18th Century Quill Pens and Postage

A Physician in His Study, Writing a Prescription for His Waiting Patient by Pieter Jacob Horemans, 1745 (c) Wellcome Library

We know through our research that those Georgians were prolific letter writers so we thought we would take a look at  communication before the advent of telephones, the internet, computers and the like, back to a time when the quill pen was all the rage and when all letters were either hand delivered or sent by mail.

Henry Hoare (1784–1836), Son of Sir Richard Colt Hoare, as a Boy, Writing a Letter by Samuel Woodforde c.1796/7 NT; (c) Stourhead

Quill pens pre-date the Georgian era by some considerable time, made mainly from goose feathers, although high-quality ones were made from peacock or even swan feathers by using discarded flight feathers after the bird has moulted.

The Book Keeper by Van Dijk, courtesy of Museum voor Communicatie
Saturday Magazine Volume 12
Saturday Magazine Volume 12

In 1764, an Act of Parliament was passed that allowed the Postmaster General to set up a local Penny Post in any city or town, similar to the system that already existed in London. In 1784 a new type of postal rate was introduced linking the distance a letter had to travel more important than ever before. The further it had to travel obviously the more expensive it was to send it, not to mention the cost of paper.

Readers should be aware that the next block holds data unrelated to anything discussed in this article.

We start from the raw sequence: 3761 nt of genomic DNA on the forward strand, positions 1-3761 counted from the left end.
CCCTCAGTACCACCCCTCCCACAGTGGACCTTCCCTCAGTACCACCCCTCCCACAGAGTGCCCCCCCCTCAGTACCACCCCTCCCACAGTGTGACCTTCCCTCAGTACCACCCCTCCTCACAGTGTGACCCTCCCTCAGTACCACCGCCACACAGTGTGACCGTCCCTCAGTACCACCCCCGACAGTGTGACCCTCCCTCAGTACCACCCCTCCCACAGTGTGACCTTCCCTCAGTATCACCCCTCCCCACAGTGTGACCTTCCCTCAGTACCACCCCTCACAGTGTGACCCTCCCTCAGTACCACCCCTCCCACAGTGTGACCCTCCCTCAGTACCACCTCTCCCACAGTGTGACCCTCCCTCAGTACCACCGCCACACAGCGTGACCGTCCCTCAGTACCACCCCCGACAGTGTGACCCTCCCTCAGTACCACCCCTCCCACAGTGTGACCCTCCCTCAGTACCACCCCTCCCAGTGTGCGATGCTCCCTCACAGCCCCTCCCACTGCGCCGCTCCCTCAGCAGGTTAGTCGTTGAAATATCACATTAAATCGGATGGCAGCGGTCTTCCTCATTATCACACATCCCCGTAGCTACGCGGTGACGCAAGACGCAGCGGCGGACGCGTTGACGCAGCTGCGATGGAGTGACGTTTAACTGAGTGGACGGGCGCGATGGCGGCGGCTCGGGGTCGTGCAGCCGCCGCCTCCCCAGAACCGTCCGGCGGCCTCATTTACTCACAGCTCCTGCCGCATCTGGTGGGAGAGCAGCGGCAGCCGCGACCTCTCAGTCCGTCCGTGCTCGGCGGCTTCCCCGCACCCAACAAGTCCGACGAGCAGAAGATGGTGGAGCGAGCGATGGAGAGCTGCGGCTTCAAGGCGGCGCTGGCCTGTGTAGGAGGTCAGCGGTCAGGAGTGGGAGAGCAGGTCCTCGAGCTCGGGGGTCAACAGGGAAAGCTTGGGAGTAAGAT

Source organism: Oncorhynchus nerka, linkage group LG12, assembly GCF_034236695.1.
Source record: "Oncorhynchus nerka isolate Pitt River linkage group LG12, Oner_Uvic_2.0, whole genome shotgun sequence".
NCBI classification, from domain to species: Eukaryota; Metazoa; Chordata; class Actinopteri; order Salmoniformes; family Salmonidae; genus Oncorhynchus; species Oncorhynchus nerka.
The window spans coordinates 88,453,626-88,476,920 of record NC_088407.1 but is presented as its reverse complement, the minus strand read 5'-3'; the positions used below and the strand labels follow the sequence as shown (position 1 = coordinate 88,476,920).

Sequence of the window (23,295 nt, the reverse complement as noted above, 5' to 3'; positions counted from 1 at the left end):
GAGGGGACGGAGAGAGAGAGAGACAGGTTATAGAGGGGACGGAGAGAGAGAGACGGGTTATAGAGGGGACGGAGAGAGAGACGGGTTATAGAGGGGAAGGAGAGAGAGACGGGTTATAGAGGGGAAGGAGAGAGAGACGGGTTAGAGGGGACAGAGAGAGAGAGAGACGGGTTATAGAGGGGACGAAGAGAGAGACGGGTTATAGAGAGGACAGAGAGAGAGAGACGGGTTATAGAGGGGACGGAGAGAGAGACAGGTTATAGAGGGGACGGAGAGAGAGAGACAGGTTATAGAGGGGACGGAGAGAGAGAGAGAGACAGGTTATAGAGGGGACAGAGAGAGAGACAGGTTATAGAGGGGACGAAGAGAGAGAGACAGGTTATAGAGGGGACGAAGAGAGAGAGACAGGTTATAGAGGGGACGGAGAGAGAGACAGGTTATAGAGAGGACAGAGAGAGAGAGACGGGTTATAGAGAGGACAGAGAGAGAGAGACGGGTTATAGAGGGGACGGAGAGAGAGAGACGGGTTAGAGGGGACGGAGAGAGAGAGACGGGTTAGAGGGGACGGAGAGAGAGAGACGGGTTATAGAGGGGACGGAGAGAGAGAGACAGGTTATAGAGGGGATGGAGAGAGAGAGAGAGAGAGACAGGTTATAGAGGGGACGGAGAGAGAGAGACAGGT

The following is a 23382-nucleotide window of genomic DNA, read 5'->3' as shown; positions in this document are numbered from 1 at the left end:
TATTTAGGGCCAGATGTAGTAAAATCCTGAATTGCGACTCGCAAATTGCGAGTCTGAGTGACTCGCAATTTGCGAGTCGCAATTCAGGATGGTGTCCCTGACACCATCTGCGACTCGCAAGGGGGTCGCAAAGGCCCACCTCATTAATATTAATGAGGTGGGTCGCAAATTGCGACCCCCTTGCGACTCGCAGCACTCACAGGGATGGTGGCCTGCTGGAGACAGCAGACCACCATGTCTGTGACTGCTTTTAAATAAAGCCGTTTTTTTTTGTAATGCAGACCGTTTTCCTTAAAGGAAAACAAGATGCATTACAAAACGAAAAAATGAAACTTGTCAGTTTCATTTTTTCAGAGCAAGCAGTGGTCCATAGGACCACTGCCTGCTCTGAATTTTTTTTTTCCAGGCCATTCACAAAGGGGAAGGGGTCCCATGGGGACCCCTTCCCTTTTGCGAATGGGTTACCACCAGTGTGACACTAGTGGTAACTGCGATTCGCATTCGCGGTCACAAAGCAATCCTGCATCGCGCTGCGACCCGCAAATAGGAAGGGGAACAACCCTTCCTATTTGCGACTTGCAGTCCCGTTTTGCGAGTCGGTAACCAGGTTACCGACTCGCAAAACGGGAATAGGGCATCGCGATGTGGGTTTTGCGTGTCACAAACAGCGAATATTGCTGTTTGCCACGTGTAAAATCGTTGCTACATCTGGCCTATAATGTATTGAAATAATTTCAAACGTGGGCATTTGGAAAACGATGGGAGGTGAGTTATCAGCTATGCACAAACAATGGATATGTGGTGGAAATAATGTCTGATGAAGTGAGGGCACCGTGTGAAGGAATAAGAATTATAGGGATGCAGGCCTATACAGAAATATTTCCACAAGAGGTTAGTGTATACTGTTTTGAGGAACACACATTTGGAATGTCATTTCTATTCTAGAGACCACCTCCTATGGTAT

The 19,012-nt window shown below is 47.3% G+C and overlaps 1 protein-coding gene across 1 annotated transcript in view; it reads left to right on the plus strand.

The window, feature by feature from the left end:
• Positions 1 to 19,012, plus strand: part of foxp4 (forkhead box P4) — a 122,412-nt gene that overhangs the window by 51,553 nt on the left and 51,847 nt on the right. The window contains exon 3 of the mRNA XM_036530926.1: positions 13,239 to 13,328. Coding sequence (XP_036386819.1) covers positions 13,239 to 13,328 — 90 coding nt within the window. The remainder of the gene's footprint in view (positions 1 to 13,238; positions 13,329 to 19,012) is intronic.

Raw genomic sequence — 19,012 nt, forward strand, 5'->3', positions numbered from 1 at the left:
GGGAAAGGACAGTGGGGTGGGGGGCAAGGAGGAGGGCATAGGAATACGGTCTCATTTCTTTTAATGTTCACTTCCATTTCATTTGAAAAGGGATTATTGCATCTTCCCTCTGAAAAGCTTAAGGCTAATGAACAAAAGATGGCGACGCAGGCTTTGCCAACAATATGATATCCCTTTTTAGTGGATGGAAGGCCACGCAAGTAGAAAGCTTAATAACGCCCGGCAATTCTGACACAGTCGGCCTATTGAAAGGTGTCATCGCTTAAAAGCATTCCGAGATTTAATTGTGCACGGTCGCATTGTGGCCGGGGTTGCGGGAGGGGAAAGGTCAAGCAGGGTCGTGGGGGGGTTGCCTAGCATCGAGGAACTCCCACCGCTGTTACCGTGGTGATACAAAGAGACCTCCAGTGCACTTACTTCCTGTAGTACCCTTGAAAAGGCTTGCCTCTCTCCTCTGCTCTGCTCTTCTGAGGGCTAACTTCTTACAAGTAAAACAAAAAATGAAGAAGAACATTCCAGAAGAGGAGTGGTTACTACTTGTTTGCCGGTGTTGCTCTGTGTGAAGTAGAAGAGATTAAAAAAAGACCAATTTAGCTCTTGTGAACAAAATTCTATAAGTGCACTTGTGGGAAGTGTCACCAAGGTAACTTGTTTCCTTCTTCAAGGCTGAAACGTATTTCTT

“The Post Office” by Thomas Rowlandson and Augustus Charles Pugin, from the Microcosm of London, 1808

Sending two sheets of paper cost twice as much as a single sheet, so those canny Georgians opted for an impressive way of saving money – they adopted a style of writing to fill the entire page, firstly they wrote the way we today, then they turned the paper and wrote in the remaining spaces, commonly referred to as ‘cross hatching’.


Mr B. Finds Pamela Writing by Joseph Highmore c.1743/4 (c) Tate